He who is called Shiloh, admitted by many of the sages of Israel to be another name for the Messiah of Israel, comes to the people while the ruling power remains in Judah. The nations will render obedience to Him. Since the overthrow of the kingdom of Judah and the dispersion of the Jewish people among all nations occurred at the conclusion of the war with Rome in A.D. 70, the Messiah had to come before that tragic event. Otherwise the first part of the prophecy could not have been fulfilled. Since God watches over His Word to perform everything that He has ever asserted (Jer. 1:11,12), Israel's Messiah of necessity had to come to earth before that time. But the second part of the promise has not yet been fulfilled, for to no Jewish prince has loving obedience been rendered by the nations of the earth. Since, however, every prophecy of God will have a fulfillment, one may be certain that God in His own good time will fulfill the second part of this prophecy as specifically and as accurately as He has accomplished the first part. This verse also does not tell how much time intervenes between the coming of Messiah to Israel and His receiving the obedience of all nations. The second part—his receiving the filial obedience of the peoples—awaits fulfillment.

In the two passages, Genesis 3:14,15 and Genesis 49:10, one sees, therefore, two outstanding events of the life and labors of Messiah—the focal points around which His earthly activities revolve—presented, with the interval of time separating them passed over in silence. But in Psalm 110:1-3 this period of silence is set forth in a clear and distinct manner.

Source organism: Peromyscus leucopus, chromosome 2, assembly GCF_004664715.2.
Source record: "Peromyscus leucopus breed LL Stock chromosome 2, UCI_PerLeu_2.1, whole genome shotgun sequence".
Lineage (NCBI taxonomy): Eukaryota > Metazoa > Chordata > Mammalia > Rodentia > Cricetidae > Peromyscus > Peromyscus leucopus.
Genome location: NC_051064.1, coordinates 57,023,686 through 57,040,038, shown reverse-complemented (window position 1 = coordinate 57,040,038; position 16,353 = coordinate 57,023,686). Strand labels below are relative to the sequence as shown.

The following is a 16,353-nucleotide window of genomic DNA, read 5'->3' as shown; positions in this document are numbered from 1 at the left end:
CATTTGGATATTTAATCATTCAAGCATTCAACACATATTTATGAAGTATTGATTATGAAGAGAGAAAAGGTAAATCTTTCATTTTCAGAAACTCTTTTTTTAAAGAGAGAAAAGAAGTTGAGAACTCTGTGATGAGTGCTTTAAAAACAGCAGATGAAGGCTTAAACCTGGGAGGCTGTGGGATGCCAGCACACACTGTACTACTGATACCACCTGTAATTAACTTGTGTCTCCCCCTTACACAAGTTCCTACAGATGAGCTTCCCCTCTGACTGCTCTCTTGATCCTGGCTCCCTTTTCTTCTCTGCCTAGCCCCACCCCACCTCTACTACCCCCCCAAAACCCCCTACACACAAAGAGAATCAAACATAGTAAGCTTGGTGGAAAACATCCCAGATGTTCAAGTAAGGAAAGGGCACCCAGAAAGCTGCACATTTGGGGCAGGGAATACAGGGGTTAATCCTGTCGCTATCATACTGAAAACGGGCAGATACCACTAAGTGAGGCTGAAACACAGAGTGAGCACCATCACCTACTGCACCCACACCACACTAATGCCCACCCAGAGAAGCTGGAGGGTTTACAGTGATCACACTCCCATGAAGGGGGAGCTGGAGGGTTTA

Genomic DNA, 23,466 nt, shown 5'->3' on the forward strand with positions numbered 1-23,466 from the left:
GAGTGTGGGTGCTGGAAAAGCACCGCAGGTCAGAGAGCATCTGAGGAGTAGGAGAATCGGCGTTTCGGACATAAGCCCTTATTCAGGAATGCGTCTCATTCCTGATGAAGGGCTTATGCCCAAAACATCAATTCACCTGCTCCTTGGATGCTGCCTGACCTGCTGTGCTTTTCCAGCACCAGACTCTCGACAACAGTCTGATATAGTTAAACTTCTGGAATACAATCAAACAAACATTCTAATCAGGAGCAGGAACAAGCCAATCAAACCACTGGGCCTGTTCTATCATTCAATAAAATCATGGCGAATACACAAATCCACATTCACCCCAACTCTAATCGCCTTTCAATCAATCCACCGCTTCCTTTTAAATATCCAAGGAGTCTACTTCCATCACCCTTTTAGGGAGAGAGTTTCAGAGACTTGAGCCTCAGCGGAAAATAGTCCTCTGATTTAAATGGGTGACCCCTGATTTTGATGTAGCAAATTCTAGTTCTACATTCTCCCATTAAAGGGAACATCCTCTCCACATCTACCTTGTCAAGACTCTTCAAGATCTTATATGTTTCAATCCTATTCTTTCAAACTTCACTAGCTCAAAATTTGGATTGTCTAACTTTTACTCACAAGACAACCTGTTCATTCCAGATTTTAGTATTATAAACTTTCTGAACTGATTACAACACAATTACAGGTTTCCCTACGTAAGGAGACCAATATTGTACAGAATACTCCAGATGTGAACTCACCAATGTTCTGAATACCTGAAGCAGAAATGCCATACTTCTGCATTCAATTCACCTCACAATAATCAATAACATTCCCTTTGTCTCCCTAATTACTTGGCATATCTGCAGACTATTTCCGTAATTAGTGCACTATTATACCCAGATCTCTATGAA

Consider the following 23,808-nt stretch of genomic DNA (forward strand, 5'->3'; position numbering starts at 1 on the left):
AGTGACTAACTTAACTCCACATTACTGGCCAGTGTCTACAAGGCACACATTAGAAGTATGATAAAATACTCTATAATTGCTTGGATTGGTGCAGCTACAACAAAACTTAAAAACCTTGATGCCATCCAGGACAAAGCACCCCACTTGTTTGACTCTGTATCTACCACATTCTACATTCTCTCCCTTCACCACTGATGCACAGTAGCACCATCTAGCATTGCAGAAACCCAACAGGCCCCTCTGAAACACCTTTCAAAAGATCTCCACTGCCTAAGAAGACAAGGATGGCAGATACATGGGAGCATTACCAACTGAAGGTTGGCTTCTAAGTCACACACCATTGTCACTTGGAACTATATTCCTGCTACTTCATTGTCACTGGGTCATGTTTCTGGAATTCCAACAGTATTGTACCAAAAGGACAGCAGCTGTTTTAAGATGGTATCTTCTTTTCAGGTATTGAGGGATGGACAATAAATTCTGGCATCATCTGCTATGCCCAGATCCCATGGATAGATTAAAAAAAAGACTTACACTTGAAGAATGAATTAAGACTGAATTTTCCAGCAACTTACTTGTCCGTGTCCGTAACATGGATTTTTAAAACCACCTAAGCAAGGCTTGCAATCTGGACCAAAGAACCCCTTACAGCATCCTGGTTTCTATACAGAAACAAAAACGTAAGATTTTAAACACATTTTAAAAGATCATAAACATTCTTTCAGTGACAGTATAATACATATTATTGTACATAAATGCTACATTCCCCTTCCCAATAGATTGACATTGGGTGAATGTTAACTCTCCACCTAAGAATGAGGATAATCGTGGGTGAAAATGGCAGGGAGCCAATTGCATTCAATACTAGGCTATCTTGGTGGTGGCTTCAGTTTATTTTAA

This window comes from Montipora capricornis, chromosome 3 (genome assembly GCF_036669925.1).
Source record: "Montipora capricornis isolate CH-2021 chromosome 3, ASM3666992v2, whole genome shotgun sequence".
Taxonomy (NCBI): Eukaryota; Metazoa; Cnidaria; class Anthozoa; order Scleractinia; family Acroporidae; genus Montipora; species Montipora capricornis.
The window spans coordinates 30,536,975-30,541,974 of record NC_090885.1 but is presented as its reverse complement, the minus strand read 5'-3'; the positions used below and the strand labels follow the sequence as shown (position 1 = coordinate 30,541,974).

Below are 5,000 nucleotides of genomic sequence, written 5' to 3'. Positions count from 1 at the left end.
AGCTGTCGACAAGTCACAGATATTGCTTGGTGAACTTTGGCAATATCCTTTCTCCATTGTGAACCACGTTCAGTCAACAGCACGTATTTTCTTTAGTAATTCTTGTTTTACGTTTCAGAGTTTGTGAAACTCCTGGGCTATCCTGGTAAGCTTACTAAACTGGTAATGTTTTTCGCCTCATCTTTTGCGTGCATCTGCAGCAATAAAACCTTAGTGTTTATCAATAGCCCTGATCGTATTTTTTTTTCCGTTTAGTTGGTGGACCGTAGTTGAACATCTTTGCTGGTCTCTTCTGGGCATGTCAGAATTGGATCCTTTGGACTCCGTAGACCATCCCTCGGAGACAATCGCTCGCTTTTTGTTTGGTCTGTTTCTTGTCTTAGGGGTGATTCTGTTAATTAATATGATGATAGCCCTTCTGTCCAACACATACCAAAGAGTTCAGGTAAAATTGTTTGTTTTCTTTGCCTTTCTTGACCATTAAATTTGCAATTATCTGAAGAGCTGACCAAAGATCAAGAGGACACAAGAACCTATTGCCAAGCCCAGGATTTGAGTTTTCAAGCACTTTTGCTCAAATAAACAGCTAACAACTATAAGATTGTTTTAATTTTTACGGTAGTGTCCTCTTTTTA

110 Jehovah saith unto my Lord,
    Sit thou at my right hand,
    Until I make thine enemies thy footstool.
    2 Jehovah will send forth the rod of thy strength out of Zion:
    Rule thou in the midst of thine enemies.
    3 Thy people offer themselves willingly
    In the day of thy power, in holy array:
    Out of the womb of the morning
    Thou hast the dew of thy youth.

In these verses King David discloses what God has made known to him regarding the one whom he recognizes as his Lord. From what is known of David and the contents of this oracle, obviously it is a prophecy to be fulfilled sometime in the future. The first part of the prediction is fulfilled when David's Lord comes to earth and is beset by enemies. Jehovah in heaven, therefore, speaks to Him, saying, "Sit thou at my right hand, Until I make thine enemies thy footstool." By this appeal Jehovah invites David's Lord to leave earth, to ascend to heaven, to be seated at His right hand, and to remain there in this position of honor and glory until Jehovah has made the enemies of David's Lord His footstool.